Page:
How to Test Policy Interventions for Sustainable Food Choices
Luca Panzone explores the uses of new tool for the study of retailing and consumption.
There is increasing policy attention on the choices we make as consumers, particularly the impact these choices make on the environment. Everyday choices such as what we buy in supermarkets can have a significant impact on the planet, as they determine what we cook, eat or waste.
The plastic bag charge in the UK, for example, resulted in a massive drop in plastic bag use at retailers, significantly reducing plastic waste. For food shopping, if we could understand what drives our choices better, we could then advise retailers on how to design the shopping experience to better facilitate the task of consumers who value protection of the environment.
Most of the food choices we make for home consumption, nowadays occur in a supermarket or other retail environment (e.g. restaurants, etc.), and understanding how consumers behave within this context is crucial. Modern society has also shown a change in the way they shop: online sales in supermarkets have been increasing steadily over the past years (see Figure 1). This change is driven by the flexibility and convenience of online shopping, as well as the increasing availability of technological support to consumers, such as mobile apps.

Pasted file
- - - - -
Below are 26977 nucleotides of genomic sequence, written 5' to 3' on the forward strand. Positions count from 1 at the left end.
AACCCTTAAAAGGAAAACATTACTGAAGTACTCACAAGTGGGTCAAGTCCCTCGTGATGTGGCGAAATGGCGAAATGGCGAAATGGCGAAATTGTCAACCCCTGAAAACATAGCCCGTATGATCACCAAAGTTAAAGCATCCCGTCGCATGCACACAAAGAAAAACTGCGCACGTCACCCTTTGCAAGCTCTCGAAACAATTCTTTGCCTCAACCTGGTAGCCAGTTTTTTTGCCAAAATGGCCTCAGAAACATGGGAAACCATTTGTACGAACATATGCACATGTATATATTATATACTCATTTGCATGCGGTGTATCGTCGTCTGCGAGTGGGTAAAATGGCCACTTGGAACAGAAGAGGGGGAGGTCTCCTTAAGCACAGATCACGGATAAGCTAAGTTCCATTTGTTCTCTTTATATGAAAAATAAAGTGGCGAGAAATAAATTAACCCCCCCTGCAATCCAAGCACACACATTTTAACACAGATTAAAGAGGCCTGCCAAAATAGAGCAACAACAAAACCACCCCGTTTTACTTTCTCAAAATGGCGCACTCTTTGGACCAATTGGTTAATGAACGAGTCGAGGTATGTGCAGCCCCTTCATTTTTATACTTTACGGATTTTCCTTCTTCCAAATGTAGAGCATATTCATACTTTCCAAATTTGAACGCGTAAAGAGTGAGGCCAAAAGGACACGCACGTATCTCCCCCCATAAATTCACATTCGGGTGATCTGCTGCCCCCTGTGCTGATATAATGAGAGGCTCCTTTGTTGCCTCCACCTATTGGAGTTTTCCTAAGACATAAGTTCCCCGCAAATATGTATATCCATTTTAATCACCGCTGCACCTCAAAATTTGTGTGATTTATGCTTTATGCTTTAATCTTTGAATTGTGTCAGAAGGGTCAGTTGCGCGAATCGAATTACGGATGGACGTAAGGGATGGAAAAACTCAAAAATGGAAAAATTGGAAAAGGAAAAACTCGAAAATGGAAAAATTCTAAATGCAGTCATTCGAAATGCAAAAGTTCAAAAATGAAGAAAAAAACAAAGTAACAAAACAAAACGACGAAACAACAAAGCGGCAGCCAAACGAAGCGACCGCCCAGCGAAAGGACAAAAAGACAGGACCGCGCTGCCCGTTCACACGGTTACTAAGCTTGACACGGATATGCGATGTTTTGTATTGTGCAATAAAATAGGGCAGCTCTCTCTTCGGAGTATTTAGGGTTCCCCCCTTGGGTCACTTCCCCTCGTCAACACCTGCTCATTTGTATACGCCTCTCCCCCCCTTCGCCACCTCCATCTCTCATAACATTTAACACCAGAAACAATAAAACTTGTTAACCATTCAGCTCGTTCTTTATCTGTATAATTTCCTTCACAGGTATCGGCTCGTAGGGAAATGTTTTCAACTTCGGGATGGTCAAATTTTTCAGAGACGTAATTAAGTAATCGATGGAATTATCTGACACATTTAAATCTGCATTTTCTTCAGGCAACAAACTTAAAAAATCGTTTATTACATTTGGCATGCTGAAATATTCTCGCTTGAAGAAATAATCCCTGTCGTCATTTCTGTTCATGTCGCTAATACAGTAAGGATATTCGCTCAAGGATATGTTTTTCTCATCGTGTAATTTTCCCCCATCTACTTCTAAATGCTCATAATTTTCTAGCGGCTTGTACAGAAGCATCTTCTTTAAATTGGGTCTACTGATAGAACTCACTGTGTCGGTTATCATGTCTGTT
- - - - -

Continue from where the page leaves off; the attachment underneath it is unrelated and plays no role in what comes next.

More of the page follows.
The experimental online shopping platform
The NUFood experimental online shopping platform shows how an online supermarket can inform consumers about the choices they make by viewing products based on their carbon footprint and nutritional value. For the project all participants are assigned a virtual weekly budget (e.g. £20) to spend on groceries.
This budget is “real”: participants actually spend as much of this budget in the virtual shop as they wish, and they actually receive the items they indicate for purchase and all the unspent budget (up to a trip per participant). In other words, this is real money in their pocket for them to spend as they see fit.
What can we learn about sustainability using an experimental online retailer?
The NU-Food supermarket collects data similar to loyalty cards data that can be used to understand the sustainability of consumer choices, and explore how policy, marketing, and choice can be used to make current consumption patterns more sustainable. Rather than focusing on one binary choice, sustainability can be more profoundly understood by studying the formation of a basket, which does not merely reflect the either/or choices a person makes, but accounts for the complex decision making process involved.
Consumers shop with multiple objectives in mind: they may aim at low-carbon baskets, but also at buying an overall low-calories basket that is high in taste. In the virtual supermarket consumers “break down” these “global” basket goals by assessing each choice against their overall goal. As the basket fills up, the consumer can revise choices (i.e. replace products) to reach the final goal before checking out.